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A Bowling Green woman working for HeathCo used the forged signatures of three supervisors to authorize payments for print ads in exchange for hundreds of thousands of dollars in credits that she redeemed for stays at resorts and tickets for concerts and professional hockey and baseball games, a federal indictment claims.
Annette Thomas was charged Wednesday by a federal grand jury with 10 counts of mail fraud, three counts of aggravated identity theft and two counts of filing a false tax return.
The indictment alleges that Thomas, who was a sales analyst supervisor with HeathCo, a manufacturer of Heath/Zenith lighting products, unlawfully authorized payments to Professional Sport Publications for “unwanted and unnecessary advertisements” in American sports publications.
The forged signatures of her supervisors were used to authorize amounts that typically came to $15,000 per advertisement.
“In total, she placed approximately $2,696,400 in advertisements,” the indictment states. “Annette Thomas maintained yearly expenditures for the advertisements, within budgetary constraints, for the payment account to avoid financial scrutiny.”
In exchange for the ads, PSP would allocate about 20 percent of the value of the ads to be redeemed by HeathCo as merchandising credits, which are often used by a company to entertain clients and customers at sporting events and concerts.
According to the indictment, Thomas concealed the fact that she received the merchandising credits from company employees and management, and used them for herself.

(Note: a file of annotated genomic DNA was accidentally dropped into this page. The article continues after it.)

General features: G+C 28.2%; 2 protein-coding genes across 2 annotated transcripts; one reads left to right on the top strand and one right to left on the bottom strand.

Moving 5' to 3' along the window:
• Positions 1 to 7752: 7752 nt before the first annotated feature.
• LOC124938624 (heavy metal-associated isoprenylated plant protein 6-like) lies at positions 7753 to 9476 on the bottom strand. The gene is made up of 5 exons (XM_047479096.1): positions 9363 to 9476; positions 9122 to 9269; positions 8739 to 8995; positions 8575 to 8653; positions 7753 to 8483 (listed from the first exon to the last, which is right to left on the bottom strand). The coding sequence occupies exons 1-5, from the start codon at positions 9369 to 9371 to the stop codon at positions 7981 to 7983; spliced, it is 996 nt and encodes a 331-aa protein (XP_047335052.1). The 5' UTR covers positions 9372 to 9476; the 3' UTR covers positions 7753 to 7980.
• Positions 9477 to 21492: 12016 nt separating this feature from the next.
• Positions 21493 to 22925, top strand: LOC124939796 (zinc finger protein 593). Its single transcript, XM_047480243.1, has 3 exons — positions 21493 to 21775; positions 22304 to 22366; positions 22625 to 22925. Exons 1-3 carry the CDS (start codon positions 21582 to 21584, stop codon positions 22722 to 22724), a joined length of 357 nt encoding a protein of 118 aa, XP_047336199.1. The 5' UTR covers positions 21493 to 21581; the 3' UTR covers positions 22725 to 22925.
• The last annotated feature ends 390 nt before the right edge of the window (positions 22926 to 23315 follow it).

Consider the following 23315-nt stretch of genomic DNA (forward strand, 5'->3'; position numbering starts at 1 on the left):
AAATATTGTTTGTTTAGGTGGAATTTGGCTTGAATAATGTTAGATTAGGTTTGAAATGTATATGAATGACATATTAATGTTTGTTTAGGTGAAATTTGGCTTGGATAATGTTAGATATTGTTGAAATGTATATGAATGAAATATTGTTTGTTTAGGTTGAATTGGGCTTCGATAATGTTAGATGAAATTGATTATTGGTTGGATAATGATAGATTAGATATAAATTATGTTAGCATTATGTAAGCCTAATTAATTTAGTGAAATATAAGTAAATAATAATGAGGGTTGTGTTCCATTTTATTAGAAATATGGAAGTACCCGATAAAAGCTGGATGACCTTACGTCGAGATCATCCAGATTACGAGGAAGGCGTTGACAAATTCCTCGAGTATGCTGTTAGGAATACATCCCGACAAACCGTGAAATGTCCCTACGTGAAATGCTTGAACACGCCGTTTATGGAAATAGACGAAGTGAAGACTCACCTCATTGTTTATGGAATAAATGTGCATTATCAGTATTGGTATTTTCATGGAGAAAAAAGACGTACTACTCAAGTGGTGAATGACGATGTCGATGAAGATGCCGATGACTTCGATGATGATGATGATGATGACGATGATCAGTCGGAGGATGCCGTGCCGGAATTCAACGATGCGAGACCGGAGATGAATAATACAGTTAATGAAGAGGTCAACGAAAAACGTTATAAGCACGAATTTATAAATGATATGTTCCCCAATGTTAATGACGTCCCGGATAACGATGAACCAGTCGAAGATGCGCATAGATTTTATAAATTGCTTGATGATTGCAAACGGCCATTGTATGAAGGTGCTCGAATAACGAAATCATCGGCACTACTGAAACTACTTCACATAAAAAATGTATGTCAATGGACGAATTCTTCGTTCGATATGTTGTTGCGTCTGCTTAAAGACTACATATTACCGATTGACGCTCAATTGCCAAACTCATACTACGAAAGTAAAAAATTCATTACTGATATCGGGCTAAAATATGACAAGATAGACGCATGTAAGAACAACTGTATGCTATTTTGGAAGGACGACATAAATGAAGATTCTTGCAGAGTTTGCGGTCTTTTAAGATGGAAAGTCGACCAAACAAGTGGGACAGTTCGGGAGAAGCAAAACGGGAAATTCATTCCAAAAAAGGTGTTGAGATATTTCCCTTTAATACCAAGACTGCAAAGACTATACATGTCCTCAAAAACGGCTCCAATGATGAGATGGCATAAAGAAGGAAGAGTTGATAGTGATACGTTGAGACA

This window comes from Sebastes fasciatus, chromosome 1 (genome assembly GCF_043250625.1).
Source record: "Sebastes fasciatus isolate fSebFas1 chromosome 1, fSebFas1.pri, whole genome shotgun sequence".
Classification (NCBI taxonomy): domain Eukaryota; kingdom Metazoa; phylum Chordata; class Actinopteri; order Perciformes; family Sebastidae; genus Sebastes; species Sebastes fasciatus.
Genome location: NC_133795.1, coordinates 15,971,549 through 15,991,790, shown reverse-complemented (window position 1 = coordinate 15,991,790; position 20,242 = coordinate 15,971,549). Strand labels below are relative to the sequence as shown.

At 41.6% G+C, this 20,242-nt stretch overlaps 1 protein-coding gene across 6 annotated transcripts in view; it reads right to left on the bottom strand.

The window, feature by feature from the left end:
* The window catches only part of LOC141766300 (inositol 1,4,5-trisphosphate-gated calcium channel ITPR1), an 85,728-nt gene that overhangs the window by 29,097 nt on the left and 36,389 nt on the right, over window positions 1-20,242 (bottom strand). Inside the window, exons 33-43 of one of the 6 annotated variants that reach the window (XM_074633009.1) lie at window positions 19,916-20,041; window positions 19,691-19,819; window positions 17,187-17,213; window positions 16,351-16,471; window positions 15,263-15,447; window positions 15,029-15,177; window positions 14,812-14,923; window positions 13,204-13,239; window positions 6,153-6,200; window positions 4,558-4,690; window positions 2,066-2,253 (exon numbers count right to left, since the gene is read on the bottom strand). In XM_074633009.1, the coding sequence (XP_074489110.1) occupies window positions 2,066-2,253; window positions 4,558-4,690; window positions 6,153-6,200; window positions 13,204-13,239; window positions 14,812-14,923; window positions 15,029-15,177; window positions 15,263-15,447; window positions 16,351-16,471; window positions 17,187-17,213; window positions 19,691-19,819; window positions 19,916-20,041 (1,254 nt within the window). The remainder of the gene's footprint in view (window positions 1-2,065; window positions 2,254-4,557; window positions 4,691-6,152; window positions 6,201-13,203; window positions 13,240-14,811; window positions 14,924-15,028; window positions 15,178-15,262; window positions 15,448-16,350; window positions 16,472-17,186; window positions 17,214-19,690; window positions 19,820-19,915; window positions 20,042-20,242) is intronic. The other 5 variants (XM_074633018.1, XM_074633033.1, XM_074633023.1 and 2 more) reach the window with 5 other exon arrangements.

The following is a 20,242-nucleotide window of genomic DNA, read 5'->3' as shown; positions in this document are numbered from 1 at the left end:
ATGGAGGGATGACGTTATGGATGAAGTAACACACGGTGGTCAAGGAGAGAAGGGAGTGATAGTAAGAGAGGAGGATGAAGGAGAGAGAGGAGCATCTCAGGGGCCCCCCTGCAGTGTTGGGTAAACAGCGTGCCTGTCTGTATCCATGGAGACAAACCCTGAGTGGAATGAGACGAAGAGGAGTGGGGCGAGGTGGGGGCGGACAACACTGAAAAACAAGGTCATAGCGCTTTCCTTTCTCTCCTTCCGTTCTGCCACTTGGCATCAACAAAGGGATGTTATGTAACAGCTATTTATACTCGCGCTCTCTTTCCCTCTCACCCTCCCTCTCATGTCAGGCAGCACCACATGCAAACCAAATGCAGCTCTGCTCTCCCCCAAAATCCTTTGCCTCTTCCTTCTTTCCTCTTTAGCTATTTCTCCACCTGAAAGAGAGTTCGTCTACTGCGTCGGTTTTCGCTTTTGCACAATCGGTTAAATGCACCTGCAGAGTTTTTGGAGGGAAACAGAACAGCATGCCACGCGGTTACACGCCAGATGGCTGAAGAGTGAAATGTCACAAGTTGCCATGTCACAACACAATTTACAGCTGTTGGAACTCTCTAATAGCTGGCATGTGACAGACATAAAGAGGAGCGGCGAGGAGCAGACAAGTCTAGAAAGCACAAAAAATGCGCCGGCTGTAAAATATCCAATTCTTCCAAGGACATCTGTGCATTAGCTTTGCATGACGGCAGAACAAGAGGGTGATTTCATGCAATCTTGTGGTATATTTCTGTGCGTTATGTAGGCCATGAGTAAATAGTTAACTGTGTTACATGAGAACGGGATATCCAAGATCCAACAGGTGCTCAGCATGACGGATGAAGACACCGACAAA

“(Thomas) generally received $3,000 in merchandising credits per $15,000 advertisement placed with PSP,” the indictment states. “In total, Annette Thomas received approximately $308,954.42 in merchandising credits in the form of concert tickets, sports tickets, hotel reservations, airline reservations, resort reservations and retail gift cards.”
The indictment lists merchandising credits for playoff tickets for the Nashville Predators and Detroit Red Wings hockey teams and the Detroit Tigers baseball team, concert tickets for performances by Van Halen and Guns N’ Roses, tickets for Southwest Airlines flights and reservations at resorts in Florida.
The credits listed were received by Thomas between 2006 and 2012 in amounts varying from $360 to $3,051, according to the indictment.
The three identity theft counts specifically allege that Thomas used the forged signature of one person to issue unauthorized payments for ads for the World Series, the Sugar Bowl and the Liberty Bowl in 2011 and 2012, while the false tax return charges feature claims that she failed to report $30,578 in income for 2010 and $39,665 in income for 2011, along with falsely claiming head of household filing status.
Each mail fraud count carries a maximum possible penalty of 20 years. The aggravated identity theft count carries a maximum penalty of two years and each count of filing a false tax return is punishable by up to three years in prison.
Federal court records do not list an attorney for Thomas. An arraignment has been set for June 29.